Short for ground-penetrating radar, GPR uses radar pulses to image underground assets. It transmits high frequency radio waves into the ground and records returning signals to map buried features.
Advantages—Like GPS, GPR is valuable in that it provides a visual representation of underground structures. It is also fairly simple to use.
Disadvantages— The tool is limited by the electrical conductivity of the ground. In areas where soil conditions are poor (clay for example), it may not be able to return a full image. The image is also difficult to interpret without proper training. Think of an ultrasound picture that is only wavy lines, for example.
A GIS (Geographic Information System) map is essentially a database of geographic and geospatial information. Data (generally from remote sensing and other data sources) is entered into the system and it returns a detailed map of an area. Different types of data form different map layers.
Advantages—GIS maps provide a great deal of information. They can show all assets at once and in relation to one another. They also serve to store all information on these assets and make this data readily available to all.
Disadvantages—GIS maps are in computer or paper form. They can thus be lost, damaged or for some reason not available in the field when needed.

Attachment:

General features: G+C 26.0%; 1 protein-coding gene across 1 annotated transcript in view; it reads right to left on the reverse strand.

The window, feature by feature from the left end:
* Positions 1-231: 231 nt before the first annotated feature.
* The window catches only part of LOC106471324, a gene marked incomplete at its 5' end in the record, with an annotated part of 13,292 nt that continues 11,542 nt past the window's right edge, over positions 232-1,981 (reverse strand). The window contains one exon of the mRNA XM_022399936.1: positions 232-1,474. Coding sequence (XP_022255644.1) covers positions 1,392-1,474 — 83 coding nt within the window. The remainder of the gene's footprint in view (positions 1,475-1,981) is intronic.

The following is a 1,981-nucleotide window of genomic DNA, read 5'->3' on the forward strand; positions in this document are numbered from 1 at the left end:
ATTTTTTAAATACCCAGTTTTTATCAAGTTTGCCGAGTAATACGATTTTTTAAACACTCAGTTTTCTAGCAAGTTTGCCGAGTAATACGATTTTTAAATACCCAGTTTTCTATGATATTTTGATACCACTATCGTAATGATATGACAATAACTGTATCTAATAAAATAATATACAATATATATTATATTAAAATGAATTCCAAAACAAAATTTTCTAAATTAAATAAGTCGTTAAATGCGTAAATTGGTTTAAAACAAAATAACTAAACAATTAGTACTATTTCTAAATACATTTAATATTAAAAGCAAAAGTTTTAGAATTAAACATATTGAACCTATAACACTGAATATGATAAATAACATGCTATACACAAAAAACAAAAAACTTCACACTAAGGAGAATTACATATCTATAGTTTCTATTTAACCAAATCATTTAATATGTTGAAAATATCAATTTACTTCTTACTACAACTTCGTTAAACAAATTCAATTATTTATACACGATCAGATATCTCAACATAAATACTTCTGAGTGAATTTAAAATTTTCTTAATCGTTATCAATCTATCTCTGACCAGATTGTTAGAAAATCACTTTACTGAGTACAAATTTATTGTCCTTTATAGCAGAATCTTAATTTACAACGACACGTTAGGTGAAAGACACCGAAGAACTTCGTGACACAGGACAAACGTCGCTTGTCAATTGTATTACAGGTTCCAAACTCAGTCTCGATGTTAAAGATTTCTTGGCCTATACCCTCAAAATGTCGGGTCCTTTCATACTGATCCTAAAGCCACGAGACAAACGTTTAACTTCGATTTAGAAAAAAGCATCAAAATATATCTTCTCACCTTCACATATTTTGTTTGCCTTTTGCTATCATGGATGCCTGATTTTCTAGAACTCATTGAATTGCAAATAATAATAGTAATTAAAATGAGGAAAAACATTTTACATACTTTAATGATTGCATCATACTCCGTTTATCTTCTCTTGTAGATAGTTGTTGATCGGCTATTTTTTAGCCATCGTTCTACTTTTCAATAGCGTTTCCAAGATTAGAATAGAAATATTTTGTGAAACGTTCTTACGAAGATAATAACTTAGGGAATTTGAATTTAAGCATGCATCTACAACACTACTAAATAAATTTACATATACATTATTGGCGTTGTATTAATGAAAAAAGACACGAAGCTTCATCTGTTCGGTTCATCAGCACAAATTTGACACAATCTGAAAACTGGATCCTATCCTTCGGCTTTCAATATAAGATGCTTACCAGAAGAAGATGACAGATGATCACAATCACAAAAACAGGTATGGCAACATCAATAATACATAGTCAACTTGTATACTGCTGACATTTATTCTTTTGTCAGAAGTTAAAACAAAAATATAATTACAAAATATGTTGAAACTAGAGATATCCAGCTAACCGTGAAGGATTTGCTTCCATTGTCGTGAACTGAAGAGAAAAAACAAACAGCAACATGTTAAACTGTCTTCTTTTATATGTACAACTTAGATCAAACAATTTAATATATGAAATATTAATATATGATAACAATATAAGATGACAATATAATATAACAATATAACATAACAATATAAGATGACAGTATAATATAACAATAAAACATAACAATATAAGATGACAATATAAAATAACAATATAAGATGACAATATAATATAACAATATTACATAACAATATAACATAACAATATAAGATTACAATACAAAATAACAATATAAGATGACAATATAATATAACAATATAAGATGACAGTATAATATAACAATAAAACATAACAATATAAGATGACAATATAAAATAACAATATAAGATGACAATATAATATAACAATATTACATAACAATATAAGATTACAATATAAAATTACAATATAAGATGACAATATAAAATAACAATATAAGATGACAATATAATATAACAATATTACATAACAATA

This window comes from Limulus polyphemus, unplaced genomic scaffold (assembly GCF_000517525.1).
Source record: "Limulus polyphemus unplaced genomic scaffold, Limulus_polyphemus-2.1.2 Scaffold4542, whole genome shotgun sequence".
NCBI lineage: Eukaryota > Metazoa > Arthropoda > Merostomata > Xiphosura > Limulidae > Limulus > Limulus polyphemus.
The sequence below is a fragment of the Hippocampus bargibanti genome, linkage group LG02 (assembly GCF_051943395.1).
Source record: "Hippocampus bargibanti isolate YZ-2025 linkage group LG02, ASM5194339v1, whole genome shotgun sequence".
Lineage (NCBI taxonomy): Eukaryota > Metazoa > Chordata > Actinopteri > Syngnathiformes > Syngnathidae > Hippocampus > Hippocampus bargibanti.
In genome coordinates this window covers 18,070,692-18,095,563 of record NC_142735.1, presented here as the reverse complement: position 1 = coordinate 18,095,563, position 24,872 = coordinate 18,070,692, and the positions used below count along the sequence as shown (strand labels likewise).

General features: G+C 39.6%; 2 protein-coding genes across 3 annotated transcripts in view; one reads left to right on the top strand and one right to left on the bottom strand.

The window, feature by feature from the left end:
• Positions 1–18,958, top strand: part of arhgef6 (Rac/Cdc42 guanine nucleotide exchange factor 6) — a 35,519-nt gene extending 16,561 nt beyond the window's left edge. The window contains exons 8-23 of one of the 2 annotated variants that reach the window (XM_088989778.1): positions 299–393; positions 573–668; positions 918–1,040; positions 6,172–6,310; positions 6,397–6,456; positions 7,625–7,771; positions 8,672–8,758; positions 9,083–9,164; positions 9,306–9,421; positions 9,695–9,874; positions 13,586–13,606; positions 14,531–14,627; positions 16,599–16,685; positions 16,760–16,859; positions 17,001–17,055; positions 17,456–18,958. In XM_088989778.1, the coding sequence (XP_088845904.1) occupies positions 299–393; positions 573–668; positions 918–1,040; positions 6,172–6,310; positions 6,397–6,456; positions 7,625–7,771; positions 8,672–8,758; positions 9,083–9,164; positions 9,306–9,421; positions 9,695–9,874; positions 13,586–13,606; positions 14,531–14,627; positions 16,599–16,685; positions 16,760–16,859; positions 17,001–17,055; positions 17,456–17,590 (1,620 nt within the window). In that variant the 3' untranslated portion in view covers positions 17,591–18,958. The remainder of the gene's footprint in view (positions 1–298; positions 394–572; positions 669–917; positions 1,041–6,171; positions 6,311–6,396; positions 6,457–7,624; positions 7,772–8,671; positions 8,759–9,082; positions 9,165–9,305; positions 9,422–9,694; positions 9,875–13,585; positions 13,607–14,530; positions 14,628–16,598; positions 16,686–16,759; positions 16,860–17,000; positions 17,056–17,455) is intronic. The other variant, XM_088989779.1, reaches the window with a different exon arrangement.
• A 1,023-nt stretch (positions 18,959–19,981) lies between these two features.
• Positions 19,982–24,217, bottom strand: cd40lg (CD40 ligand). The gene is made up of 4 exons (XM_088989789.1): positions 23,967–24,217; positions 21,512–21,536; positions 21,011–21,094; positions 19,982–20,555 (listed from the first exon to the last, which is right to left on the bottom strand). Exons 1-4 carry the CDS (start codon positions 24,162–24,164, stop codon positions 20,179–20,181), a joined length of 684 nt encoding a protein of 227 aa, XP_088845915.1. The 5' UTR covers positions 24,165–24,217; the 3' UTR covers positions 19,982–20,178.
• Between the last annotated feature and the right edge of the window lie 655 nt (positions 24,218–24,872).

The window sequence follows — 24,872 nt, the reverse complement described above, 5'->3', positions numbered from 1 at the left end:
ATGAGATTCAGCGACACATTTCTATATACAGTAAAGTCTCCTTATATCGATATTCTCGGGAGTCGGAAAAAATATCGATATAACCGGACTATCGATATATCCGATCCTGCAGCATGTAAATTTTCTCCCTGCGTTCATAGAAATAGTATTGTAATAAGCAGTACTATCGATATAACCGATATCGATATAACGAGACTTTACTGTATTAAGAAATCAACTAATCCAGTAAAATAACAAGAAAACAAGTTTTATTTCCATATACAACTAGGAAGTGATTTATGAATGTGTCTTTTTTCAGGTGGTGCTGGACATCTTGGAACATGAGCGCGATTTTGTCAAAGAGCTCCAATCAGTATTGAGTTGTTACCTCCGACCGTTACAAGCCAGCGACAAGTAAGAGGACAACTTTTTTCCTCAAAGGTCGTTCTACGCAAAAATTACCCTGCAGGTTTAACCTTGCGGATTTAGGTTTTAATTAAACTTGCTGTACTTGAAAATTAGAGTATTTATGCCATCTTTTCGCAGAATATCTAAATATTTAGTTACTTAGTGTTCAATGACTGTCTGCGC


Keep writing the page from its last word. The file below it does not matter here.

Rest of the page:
Because humans enter data into the system, it is subject to user error. This tool is also limited in that it provides information on assets but cannot pinpoint their location when the user is actually in the field.
A magnetic locator is a device used to detect underground magnetic fields at or near buried assets. As its name suggest, the locator hones in on the magnetic field of steel and iron objects and energized electric power lines. It sounds a tone or gives an indication on a meter when held over a magnetic asset.
Advantages— Magnetic locators are perhaps the easiest to use and most cost-effective buried asset location tool. They can pinpoint the exact location of a magnetic asset.
Magnetic locators can be used in a variety of ways; they can easily detect cast iron manhole covers and valve-box lids that have been paved over or the joints in buried steel pipelines, for example.
Disadvantages—A magnetic locator is only useful when in proximity of a magnetic asset. Magnetic locators cannot detect plastic pipes or non-magnetic metals such as copper, aluminum and stainless steel.
A Better Solution: Underground Magnetic RFID
RFID, or radio-frequency identification, is a new technology that uses the synergy of precise magnetic location and a radio frequency interrogation of an RFID chip and a unique response to gather and update information in the field about various assets.
Magnetic RFID markers for buried utilities are a 3-in-1 tool. They serve not only to magnetically mark accurate location of buried assets, but provide important information about the location and a paperless way to update the GIS database on information about them in the field.
The wireless magnetic RFID technology requires no power source. The data on the RFID marker can remain with the asset indefinitely, reducing future labor costs. Underground magnetic RFID is a time saving method that permanently preserves the exact location of an asset and provides information and verification of the asset point.
To learn more about the InfraMarker, Berntsen’s all-in-one underground RFID marking system, visit the InfraMarker product page or request a catalog.